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Plain and Fancy

Music gives soul to universe, wings to mind, flight to imagination, charm to sadness, and life to everything.


Tuesday, June 5, 2018

Appaloosa - Appaloosa (1969 us, elegant tasteful baroque folk psych, 2006 japan remaster)

Our tale begins on a weekday after my newly-appointed office as staff A&R man at Columbia Records in 1969, had already produced the top ten Super Session album, and was always  scouting for new talent. Four young lads had some-how by-passed security and poked their heads into my office. "Can I help you?" I inquired "We've travelled from Boston just to audition for you, Mr. Kooper," they flatteringly exclaimed. I picked up the phone and called the studio booking office to try and get some space to hear them play as soon as possible. When they heard my end of the conversation, they yelled out: "Hang up!!! We can play right here in your office!  All we need is one plug for the bass amp!" Never having been accosted with an offer like this before, I sheepishly hung up the phone, and pointed to the wall outlet.  

They plugged in a tiny bass amp and opened their instrument cases. Out came an acoustic guitar, a CELLO! and a VIOLIN! I was totally mesmerized and I had't heard a note yet. The acoustic guitarist. John Compton. began to play and sing.  The bass provided a rhthymic/melodic path behind him, and soon the strings began to swirl behind his Buddy Holly-esque vocal and a big smile broke out on my face. Every talent scout hopes for something unique to fall into their lap.  Not the run of the mill crap that pours out of AM radios, but something we've never heard before; with unmeasurable depth.  Here it was delivered to my office with no order placed. It was hard to believe. When they finished the first song.  I told them to relax - that I would surely sign them up - and to continue playing every? original song in their repertoire.  I took notes and asterisked the songs that jumped out at me. "Tulu Rogers" - a pastoral view of the countryside in the height of New England winter, a woman sits by the window crocheting to the sounds of Bach. "Thoughts Of Polly" - a jazzy sounding verse forwards into a folk rock chorus that concludes in a dizzying jazz coda supplied by the addition of then-Blood Sweat & Tears-sters Bobby Colomby on drums and Fred Lipsius on screaming,  lyrical alto sax.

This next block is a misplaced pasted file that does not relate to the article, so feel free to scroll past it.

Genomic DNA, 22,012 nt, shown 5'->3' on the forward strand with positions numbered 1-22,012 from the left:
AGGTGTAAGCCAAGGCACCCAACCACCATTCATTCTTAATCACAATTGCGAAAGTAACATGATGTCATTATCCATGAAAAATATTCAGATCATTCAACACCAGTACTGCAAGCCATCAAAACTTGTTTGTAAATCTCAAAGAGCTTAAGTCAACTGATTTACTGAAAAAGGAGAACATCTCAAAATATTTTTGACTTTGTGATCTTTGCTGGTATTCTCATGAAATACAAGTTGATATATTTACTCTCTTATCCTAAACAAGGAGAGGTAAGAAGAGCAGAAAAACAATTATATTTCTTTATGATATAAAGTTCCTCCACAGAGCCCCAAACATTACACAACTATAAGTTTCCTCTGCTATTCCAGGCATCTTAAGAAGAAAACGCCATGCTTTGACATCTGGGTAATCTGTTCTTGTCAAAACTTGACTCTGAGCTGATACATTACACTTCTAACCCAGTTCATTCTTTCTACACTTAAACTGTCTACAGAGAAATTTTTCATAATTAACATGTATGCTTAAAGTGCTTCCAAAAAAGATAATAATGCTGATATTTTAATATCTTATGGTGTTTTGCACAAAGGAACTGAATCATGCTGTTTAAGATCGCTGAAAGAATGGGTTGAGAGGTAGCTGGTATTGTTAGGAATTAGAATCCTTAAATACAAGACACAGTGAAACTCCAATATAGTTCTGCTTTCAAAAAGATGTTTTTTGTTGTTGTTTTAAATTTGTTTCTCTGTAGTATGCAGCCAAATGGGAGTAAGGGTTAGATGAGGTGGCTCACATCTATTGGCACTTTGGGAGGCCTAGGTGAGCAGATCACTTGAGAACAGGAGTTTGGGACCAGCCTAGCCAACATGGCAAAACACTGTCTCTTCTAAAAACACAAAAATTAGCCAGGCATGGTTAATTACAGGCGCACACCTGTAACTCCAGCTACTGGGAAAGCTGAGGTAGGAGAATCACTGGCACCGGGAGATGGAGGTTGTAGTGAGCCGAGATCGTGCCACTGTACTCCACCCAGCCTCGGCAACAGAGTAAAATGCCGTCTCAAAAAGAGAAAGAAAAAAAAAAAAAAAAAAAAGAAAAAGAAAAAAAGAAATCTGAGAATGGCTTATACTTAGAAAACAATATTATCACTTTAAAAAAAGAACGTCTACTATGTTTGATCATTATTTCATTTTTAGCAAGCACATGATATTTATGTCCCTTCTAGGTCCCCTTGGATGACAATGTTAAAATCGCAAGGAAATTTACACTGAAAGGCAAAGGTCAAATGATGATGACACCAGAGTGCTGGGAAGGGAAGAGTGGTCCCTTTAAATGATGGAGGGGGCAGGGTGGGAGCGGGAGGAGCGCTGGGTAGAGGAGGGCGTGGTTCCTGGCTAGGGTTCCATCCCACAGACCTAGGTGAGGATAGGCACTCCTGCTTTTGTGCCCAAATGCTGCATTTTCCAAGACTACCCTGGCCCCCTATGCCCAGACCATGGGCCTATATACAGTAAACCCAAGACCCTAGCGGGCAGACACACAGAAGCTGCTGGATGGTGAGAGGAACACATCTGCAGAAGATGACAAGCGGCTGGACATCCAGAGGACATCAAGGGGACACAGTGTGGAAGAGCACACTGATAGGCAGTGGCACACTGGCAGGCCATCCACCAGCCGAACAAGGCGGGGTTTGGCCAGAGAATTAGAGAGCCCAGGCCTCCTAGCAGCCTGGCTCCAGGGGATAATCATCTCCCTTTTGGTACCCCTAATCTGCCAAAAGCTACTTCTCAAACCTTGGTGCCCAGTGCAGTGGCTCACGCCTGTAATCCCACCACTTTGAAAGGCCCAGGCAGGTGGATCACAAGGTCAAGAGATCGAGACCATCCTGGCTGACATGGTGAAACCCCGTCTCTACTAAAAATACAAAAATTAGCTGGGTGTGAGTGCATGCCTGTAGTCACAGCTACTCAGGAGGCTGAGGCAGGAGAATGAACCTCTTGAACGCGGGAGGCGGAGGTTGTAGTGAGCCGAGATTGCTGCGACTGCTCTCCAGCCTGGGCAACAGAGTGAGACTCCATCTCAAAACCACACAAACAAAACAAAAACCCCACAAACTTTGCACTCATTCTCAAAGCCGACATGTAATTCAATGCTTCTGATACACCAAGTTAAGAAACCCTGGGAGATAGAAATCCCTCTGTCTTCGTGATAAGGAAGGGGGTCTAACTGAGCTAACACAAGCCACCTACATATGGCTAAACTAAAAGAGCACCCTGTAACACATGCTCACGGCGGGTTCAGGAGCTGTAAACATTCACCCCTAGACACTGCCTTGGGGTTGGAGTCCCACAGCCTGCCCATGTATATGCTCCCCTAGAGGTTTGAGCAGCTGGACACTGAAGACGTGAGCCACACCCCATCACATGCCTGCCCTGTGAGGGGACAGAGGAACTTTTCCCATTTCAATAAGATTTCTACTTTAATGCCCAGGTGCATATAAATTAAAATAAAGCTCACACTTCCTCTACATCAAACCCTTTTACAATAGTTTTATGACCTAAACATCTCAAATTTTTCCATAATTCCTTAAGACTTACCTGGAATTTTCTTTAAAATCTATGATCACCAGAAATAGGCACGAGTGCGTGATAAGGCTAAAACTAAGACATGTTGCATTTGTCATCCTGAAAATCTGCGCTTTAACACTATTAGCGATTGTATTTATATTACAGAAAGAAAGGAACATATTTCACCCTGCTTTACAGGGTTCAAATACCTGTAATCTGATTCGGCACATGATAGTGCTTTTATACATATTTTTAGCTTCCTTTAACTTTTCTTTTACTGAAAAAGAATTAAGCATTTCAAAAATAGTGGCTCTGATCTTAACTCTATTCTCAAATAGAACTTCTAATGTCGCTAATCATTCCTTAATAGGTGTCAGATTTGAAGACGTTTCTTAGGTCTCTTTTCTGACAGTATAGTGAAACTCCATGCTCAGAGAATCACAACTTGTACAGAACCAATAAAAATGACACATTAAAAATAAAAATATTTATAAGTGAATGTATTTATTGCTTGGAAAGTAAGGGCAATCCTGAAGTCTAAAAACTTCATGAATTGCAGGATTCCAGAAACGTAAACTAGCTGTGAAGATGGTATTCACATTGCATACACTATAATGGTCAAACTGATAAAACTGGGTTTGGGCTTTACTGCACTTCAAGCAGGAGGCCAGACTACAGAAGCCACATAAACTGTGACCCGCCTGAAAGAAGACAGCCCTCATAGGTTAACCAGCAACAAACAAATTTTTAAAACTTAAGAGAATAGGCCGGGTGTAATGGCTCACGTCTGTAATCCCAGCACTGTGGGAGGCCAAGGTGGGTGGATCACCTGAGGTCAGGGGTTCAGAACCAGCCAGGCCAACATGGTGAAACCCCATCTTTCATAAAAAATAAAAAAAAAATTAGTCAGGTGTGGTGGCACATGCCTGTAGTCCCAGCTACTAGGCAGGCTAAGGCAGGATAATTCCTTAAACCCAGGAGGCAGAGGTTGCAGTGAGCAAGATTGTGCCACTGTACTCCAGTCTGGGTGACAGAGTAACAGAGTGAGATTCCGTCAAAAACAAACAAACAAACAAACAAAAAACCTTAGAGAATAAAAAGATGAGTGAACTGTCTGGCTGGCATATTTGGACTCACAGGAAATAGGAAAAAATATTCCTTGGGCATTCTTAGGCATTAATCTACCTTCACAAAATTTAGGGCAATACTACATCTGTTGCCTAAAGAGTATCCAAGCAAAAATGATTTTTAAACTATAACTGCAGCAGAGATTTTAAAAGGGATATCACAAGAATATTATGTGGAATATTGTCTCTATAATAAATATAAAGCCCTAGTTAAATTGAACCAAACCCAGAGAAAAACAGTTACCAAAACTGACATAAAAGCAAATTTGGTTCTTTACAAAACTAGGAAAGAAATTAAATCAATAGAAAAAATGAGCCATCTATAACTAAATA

The band incorporates the addition of other musicians with nary a blink. "Feathers" -   I always felt this album was six months ahead of it's time - that James Taylor followed in the correct time slot, also a New England lad, but with Beatle support, and a great deal more advertising. This song could easily have been written by Taylor in that time slot. "Bi-Weekly" - I could not resist adding a stuaioband around this autumnal quartet. This is a wonderful song lyrically and musicaly. It's hard to believe it's just Robin Bateaux on viola and Gene Rosov on cello,  bouilding their own string fortress in this city of sound. "Glossolallia" - reminded me of Donovan to come. A woman stands in harbor, on a balcy, singing to the ocean.  David Reiser, bassist, shows why this quartet had a bassist and drummer in one, when such a thing was neccesary. "Rivers Run  To The Sea" Bobby Colomby attempts to bridge this bi-tempo sonnet. I join on electric guitar. "Pascals Paradox" - one of the best examples of what is great and timeless about Appaloosa.  With no assistance or correction they do what is incredibly unique about them. And I lost myself in mock-heroic style, lodged in their castle for awhile. "Yesterdays Roads" - talking about flirting with a past lover and giving it relevance lyrically. 

I confess to uncontrollably tinkling the ivories on this track. "Georgia Street" - the other song that Bobby Colomby  and Fred Lipsius gave ample contributions. I m also doing my best on the doomed 1969 Rock-Si-Chord keyboard.  Anotner duo-tempo composition by Compton is tackled in grand fashion climaxing in a swinging Lipsius alto solo. It's wonderful to ressurect this album now: nearly 50 years after it s innocent, naive debut. It still retains it s innocence and naivette, and sounds so much like those it influenced much later on in one way or another: Damian Rice. The Left Banke, Christopher Cross, A Stewart, James Blunt, and perhaps in someway or another, James Taylor.  The album cover was shot by Marie Cosindas, who specialized in taking all her portraits with Polaroid cameras.  She captured the essence of the group admirably and in 60 seconds, we had our cover.  Although not a huge seller in it's time, it reached a lot of people who were in college at the time.  I think many of them kept a soft spot in their music heart and will be glad to know about this re-release. To possibly rekindle that warmth once again.
Thanks for listening
Al Kooper

1. Tulu Rogers - 3:59
2. Thoughts of Polly - 5:51
3. Feathers - 2:29
4. Bi-Weekly - 3:36
5. Glossolalia - 4:07
6. Rivers Run to the Sea - 3:32
7. Pascal's Paradox - 3:23
8. Yesterday's Road - 3:21
9. Now That I Want You - 2:34
10. Georgia Street - 4:47
11. Rosalie - 4:28
All compositions by John Parker Compton

*John Parker Compton - Vocals, Acoustic Guitar 
*Eugene Rosov - Cello
*David Reiser - Bass
*Robin Batteau - Violin
Guest Musicians
*Fred Lipsius  - Sax Alto
*Artie Schroeck  - Drums
*Tony Ackerman - Guitar
*Jimmy Alcamo  - Drums
*Bobby Colomby - Drums,  Percussion
*Romeo Penque - Oboe
*Al Kooper - Harpsichord, Organ, Piano, Vibraphone, Electric Guitar

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